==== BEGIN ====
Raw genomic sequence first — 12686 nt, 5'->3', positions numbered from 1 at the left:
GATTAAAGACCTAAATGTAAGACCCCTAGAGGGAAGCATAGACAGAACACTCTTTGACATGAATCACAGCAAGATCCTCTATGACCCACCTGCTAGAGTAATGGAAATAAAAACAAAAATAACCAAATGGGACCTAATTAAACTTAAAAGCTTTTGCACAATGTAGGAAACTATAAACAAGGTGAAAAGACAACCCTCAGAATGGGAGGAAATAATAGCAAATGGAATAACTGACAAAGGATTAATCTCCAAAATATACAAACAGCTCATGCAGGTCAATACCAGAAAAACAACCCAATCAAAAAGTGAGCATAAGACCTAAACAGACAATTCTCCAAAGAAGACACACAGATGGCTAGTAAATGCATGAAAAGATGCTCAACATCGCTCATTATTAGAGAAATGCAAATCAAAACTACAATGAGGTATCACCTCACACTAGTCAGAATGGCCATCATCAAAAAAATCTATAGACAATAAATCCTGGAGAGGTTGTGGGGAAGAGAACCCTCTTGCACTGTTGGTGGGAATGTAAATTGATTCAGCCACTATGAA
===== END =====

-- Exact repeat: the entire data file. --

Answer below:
Raw genomic sequence first — 12686 nt, 5'->3', positions numbered from 1 at the left:
GATTAAAGACCTAAATGTAAGACCCCTAGAGGGAAGCATAGACAGAACACTCTTTGACATGAATCACAGCAAGATCCTCTATGACCCACCTGCTAGAGTAATGGAAATAAAAACAAAAATAACCAAATGGGACCTAATTAAACTTAAAAGCTTTTGCACAATGTAGGAAACTATAAACAAGGTGAAAAGACAACCCTCAGAATGGGAGGAAATAATAGCAAATGGAATAACTGACAAAGGATTAATCTCCAAAATATACAAACAGCTCATGCAGGTCAATACCAGAAAAACAACCCAATCAAAAAGTGAGCATAAGACCTAAACAGACAATTCTCCAAAGAAGACACACAGATGGCTAGTAAATGCATGAAAAGATGCTCAACATCGCTCATTATTAGAGAAATGCAAATCAAAACTACAATGAGGTATCACCTCACACTAGTCAGAATGGCCATCATCAAAAAAATCTATAGACAATAAATCCTGGAGAGGTTGTGGGGAAGAGAACCCTCTTGCACTGTTGGTGGGAATGTAAATTGATTCAGCCACTATGAA